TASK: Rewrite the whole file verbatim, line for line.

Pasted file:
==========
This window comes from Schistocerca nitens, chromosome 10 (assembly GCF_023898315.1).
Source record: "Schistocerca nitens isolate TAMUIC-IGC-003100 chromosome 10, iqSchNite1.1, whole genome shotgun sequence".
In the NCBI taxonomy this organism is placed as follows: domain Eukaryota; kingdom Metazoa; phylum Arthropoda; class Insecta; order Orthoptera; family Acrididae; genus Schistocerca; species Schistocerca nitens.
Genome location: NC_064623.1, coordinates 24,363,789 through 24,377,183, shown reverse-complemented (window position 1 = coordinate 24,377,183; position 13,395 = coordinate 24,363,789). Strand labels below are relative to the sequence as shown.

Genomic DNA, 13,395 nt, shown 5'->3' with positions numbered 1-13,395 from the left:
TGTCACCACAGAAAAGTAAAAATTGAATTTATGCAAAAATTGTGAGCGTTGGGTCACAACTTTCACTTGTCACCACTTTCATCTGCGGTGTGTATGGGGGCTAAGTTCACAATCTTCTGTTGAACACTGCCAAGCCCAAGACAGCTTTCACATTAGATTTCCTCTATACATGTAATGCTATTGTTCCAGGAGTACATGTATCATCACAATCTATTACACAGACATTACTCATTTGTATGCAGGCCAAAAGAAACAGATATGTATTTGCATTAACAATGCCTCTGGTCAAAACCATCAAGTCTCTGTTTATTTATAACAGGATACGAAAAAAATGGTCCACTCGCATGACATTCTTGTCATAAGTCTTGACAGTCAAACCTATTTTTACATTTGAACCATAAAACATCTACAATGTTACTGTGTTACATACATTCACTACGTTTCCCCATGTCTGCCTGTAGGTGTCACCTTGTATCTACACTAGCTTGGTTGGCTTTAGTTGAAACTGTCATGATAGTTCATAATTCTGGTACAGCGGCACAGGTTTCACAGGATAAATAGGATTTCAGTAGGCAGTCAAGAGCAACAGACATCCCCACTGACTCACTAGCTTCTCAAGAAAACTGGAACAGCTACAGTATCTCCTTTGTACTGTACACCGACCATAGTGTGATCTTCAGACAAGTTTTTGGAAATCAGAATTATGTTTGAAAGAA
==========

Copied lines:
This window comes from Schistocerca nitens, chromosome 10 (assembly GCF_023898315.1).
Source record: "Schistocerca nitens isolate TAMUIC-IGC-003100 chromosome 10, iqSchNite1.1, whole genome shotgun sequence".
In the NCBI taxonomy this organism is placed as follows: domain Eukaryota; kingdom Metazoa; phylum Arthropoda; class Insecta; order Orthoptera; family Acrididae; genus Schistocerca; species Schistocerca nitens.
Genome location: NC_064623.1, coordinates 24,363,789 through 24,377,183, shown reverse-complemented (window position 1 = coordinate 24,377,183; position 13,395 = coordinate 24,363,789). Strand labels below are relative to the sequence as shown.

Genomic DNA, 13,395 nt, shown 5'->3' with positions numbered 1-13,395 from the left:
TGTCACCACAGAAAAGTAAAAATTGAATTTATGCAAAAATTGTGAGCGTTGGGTCACAACTTTCACTTGTCACCACTTTCATCTGCGGTGTGTATGGGGGCTAAGTTCACAATCTTCTGTTGAACACTGCCAAGCCCAAGACAGCTTTCACATTAGATTTCCTCTATACATGTAATGCTATTGTTCCAGGAGTACATGTATCATCACAATCTATTACACAGACATTACTCATTTGTATGCAGGCCAAAAGAAACAGATATGTATTTGCATTAACAATGCCTCTGGTCAAAACCATCAAGTCTCTGTTTATTTATAACAGGATACGAAAAAAATGGTCCACTCGCATGACATTCTTGTCATAAGTCTTGACAGTCAAACCTATTTTTACATTTGAACCATAAAACATCTACAATGTTACTGTGTTACATACATTCACTACGTTTCCCCATGTCTGCCTGTAGGTGTCACCTTGTATCTACACTAGCTTGGTTGGCTTTAGTTGAAACTGTCATGATAGTTCATAATTCTGGTACAGCGGCACAGGTTTCACAGGATAAATAGGATTTCAGTAGGCAGTCAAGAGCAACAGACATCCCCACTGACTCACTAGCTTCTCAAGAAAACTGGAACAGCTACAGTATCTCCTTTGTACTGTACACCGACCATAGTGTGATCTTCAGACAAGTTTTTGGAAATCAGAATTATGTTTGAAAGAA